RZ Piscium may be smashing, eating its own planets

A new study shows that the blinking star RZ Piscium may be devouring the planets around it.
By Joseph Scalise | Dec 26, 2017
A team of U.S. astronomers analyzing the star RZ Piscium has found evidence that the body's random dimming episodes are the result of vast orbiting clouds of gas and dust created from one or more destroyed planets, according to research published inThe Astronomical Journal.

RZ Piscium sits 550 light years from Earth in the constellation Pisces. Sometimes, the star will go through dimming periods that can last as long as two days. During that time, the formation producesmore energy at infrared wavelengths than those emitted by stars like our sun. That suggests the body is surrounded by a disk of warm dust.

"Our observations show there are massive blobs of dust and gas that occasionally block the star's light and are probably spiraling into it," said lead author Kristina Punzi, a doctoral student at the Rochester Institute of Technology, according to Phys.org. "Although there could be other explanations, we suggest this material may have been produced by the break-up of massive orbiting bodies near the star."

Initially, astronomers concluded that RZ Piscium is a young sun-like star surrounded by a dense asteroid belt, where frequent collisions grind the rocks to dust. However, that evidence was far from clear. Further analysis showed the star was older than our sun, and it was just beginning to shift into the red giant stage. A dusky disk from the star's youth would have also dispersed after a few million years.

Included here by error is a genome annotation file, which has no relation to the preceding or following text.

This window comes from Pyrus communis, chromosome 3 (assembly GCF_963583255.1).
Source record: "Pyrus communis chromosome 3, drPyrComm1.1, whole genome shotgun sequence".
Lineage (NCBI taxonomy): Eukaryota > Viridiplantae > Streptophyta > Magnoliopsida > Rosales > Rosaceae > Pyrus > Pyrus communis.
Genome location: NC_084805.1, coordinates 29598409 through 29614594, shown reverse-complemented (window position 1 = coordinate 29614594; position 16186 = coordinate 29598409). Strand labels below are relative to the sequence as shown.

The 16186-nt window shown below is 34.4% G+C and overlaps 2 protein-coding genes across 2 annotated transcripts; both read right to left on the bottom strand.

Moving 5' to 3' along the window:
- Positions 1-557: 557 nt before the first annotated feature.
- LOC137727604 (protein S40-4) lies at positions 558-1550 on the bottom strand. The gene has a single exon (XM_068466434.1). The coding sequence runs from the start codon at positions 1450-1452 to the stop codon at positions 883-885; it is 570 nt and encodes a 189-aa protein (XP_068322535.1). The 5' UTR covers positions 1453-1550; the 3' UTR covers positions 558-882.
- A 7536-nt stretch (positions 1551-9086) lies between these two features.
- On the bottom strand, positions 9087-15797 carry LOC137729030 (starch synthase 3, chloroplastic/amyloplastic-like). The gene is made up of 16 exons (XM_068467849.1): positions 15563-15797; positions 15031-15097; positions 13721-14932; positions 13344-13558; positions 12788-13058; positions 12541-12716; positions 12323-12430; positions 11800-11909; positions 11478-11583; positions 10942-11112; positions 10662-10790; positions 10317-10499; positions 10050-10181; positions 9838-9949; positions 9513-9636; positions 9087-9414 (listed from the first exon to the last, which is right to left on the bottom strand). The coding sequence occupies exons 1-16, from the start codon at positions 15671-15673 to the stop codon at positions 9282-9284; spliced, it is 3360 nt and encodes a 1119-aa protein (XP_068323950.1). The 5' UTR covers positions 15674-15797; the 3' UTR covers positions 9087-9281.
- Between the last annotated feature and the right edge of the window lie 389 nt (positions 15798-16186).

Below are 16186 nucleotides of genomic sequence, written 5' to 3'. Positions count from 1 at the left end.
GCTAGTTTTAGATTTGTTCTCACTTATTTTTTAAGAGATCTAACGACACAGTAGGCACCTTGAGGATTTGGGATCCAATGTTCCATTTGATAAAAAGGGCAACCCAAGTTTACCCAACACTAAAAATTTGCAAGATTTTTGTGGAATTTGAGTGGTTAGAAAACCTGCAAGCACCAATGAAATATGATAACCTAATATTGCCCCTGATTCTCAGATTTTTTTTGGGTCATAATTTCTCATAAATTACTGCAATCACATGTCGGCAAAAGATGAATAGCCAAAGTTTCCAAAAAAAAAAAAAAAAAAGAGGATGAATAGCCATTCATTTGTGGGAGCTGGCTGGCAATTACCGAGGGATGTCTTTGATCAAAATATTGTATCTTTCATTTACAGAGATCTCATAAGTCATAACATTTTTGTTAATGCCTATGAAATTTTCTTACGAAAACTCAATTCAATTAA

To explain that odd discrepancy,researchers used various telescopes to discover that, while the star is young, it is much too old to be surrounded by so much gas and dust. As most sun-like stars lose theirplanet-forming disks within a few million years of their birth, it is likelyRZ Piscium is destroying planets instead of building them.

Further ground-based observations showed thatthe dust is accompanied by substantial amounts of gas. That discovery, combined with the intense heat of the dust, means the debris likely orbits roughly30 million miles from the star.

"While we think the bulk of this debris is about as close to the star as the planet Mercury ever gets to our Sun, the measurements also show variable and rapidly moving emission and absorption from hydrogen-rich gas," said study co-author Carl Melis, an associate research scientist at the University of California, San Diego, in a statement. "Our measurements provide evidence that material is both falling inward toward the star and also flowing outward."

Though astronomers are not sure, they think RZ Piscium's tides are stripping material from a close substellar companion or giant planet in order to produce the ring of gas. There is also a chance thatone or more massive gas-rich planets in the system underwent a catastrophic collision in the recent past.

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